This post deals with eating disorders, and could be triggering for some readers.
Last week, I walked in the first ever Australian Fashion Week dedicated curve runway.
The show was presented by my agency Bella Management and was the brainchild of founder Chelsea Bonner, a longtime body image crusader.
Whilst it was a beautiful, supportive and uplifting experience, it hasn’t always been this way. This is what I want you to know.
Watch Mamamia's lifestyle writer attend The Curve Edit at Australian Fashion Week. Post continues below.
I remember my first runway. Vividly. I was 15, and I clomped down a catwalk to none other than Snoop Dogg’s 'Drop It Like It’s Hot'.
What should have been a proud and exciting moment was marred by the fact that only 10 minutes earlier a stylist had criticised the size of my hips and the difficulty they were giving her in dressing me.
"Your hips are quite a lot wider than your waist aren’t they?" she said as she wrangled a belt that wouldn’t do up.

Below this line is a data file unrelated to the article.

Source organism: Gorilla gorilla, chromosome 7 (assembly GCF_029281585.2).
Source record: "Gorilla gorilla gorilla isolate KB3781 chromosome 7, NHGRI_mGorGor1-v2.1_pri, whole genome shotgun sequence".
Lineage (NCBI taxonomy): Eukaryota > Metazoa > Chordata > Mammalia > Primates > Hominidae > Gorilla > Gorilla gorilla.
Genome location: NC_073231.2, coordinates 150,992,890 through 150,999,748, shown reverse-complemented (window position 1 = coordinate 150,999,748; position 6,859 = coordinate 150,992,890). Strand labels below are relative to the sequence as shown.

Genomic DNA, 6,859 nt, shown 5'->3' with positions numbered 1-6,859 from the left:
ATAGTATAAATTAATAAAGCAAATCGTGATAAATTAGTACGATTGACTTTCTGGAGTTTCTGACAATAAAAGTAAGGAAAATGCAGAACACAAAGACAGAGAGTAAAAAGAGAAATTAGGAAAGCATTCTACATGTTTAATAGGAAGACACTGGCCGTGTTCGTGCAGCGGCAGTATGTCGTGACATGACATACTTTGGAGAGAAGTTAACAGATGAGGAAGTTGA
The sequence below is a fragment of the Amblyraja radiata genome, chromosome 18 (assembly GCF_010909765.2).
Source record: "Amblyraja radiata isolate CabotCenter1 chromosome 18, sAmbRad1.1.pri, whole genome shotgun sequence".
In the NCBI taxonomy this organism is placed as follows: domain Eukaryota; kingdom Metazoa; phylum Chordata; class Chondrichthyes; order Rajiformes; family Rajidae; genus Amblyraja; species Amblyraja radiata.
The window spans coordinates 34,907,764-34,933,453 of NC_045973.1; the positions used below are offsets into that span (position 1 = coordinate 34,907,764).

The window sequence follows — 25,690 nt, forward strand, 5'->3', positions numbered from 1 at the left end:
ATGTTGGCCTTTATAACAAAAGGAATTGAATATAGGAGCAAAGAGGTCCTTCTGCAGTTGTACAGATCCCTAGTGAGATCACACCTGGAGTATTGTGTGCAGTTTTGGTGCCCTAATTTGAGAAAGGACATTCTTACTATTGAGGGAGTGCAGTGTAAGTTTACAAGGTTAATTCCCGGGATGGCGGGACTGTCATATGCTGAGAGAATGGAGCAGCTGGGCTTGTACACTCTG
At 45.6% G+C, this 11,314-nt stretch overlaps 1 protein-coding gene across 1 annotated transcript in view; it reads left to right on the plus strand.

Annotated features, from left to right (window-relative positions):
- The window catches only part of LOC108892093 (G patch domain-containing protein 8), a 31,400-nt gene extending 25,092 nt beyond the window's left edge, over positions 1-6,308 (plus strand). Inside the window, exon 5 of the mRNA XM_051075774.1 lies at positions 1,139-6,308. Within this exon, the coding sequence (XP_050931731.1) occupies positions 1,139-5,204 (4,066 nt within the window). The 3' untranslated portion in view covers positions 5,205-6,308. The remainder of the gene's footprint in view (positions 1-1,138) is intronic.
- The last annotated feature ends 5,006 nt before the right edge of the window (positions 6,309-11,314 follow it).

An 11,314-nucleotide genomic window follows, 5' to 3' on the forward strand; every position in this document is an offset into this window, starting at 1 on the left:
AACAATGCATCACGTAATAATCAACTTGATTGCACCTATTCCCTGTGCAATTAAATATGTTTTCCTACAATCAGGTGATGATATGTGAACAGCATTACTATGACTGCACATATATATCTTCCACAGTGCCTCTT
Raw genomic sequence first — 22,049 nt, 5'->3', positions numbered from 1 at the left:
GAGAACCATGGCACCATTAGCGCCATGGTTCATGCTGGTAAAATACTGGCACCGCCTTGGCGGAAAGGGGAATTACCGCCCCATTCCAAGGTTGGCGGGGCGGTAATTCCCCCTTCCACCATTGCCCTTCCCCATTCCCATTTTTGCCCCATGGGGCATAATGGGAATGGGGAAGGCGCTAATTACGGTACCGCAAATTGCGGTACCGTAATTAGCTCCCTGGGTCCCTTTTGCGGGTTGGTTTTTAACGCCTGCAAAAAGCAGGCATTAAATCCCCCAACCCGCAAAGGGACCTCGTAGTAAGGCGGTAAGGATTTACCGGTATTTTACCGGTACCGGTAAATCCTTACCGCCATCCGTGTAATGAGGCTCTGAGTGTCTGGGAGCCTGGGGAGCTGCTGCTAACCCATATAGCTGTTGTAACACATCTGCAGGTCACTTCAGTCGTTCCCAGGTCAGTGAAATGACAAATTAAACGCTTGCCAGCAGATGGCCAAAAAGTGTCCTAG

Whilst it wasn’t the catalyst for my years-long battle with disordered eating, it was a moment that I carried as my career progressed; a sense of unwelcome and an acute awareness of the space my body took up.
I was reminded that I needed to fit into clothes. Not the other way around.
Years passed and I began working as a "curve model". A confusing thing to navigate with a clear emphasis on my size, having only just emerged from the worst of my body image woes.
I was heavily insecure but desperate to be accepted by an industry that wasn’t even sure if it wanted me. I found myself working in London, once again on the runway.
I’ll never forget the embarrassment I felt as I changed into my outfit only to find I had been given a pencil skirt and crop whist the other models wore lingerie. I was the biggest model there. The shame multiplied when I was told at lunch to stay away from the bread and only eat salad.